MOSCOW, December 25 (RIA Novosti)
- Police say ensured public order at Moscow protest rally in full
- Tens of thousands mass in fresh Russia vote protest
- Protest movement looks set to continue, while becoming increasingly anti-Putin – experts
- Dozens of protesters detained across Russia
- Moscow protesters demand opposition parties registered before February
Geodesic engineer Nikolai Pomeshchenko, asked by RIA Novosti to use his professional equipment to count the number of protesters at Saturday’s rally, said at least 56,000 people attended the event.
Tens of thousands of protesters rallied on Moscow’s Sakharov Avenue on Saturday to demand new parliamentary elections after claims that the December 4 vote was slanted in favor of the ruling United Russia party.
Police put the number of protesters within the space authorized for the rally at about 30,000. Opposition figures said up to 120,000 came to protest.
Over 700 reporters covered the protests, believed to be the largest in Russia’s history in the past two decades.
Earlier, after the December 10 protest rally on Moscow’s Bolotnaya Square, Pomeshchenko put the number of demonstrators at 60,000 - also above the official police figures and below the figures provided by rally organizers.
To estimate the number of people at yesterday’s protests, Pomeshchenko took a map of Sakharov Avenue on the screen of his laptop, photographs from the venue and drew lines restricting rally sectors with different people density.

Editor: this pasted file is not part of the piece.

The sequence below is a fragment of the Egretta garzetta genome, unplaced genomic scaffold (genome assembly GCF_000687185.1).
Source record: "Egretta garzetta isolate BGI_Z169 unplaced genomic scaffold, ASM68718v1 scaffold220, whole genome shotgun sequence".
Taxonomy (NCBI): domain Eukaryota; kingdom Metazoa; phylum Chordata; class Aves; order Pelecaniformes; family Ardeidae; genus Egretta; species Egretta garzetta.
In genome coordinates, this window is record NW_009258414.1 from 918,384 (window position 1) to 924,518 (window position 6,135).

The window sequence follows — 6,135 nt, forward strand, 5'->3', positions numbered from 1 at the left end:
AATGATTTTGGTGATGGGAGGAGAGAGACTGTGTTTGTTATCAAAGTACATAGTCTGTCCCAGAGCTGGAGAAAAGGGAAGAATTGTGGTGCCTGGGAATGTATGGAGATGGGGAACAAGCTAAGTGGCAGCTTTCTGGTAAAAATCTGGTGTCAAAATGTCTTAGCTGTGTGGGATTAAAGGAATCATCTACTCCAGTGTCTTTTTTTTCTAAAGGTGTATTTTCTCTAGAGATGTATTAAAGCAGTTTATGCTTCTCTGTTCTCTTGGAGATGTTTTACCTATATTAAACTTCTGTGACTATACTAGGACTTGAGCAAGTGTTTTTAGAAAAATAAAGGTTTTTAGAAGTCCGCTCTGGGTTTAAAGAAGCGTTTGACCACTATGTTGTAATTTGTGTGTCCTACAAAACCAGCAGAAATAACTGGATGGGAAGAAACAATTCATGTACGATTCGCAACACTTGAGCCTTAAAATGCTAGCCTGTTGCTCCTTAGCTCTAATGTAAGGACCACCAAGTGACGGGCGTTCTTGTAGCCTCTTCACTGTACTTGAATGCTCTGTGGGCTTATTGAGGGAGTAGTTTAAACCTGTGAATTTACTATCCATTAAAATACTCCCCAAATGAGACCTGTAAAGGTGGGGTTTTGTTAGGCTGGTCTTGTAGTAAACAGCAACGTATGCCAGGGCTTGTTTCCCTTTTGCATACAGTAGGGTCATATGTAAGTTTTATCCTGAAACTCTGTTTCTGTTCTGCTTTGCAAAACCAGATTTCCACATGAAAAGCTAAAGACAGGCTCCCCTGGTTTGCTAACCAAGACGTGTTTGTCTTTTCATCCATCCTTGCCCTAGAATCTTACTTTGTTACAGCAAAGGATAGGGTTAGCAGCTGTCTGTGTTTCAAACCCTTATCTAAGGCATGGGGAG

He said the number of protesters on the square could exceed 56,000, but “we, geodesists, prefer to understate figures [than to overstate them].”
Protesters adopted a resolution calling for new and fair elections, open registration for all opposition parties by February 2012, the immediate release of all political activists detained during protests and the annulment of the December 4 election results they claim were rigged.
Other demands included the resignation of Central Election Commission chief Vladimir Churov, the prosecution of all those involved in ballot stuffing and a vote against Prime Minister Vladimir Putin, who is widely believed to be able to win the March 4 presidential elections in Russia to return to the presidential post he held in 2000-2008.
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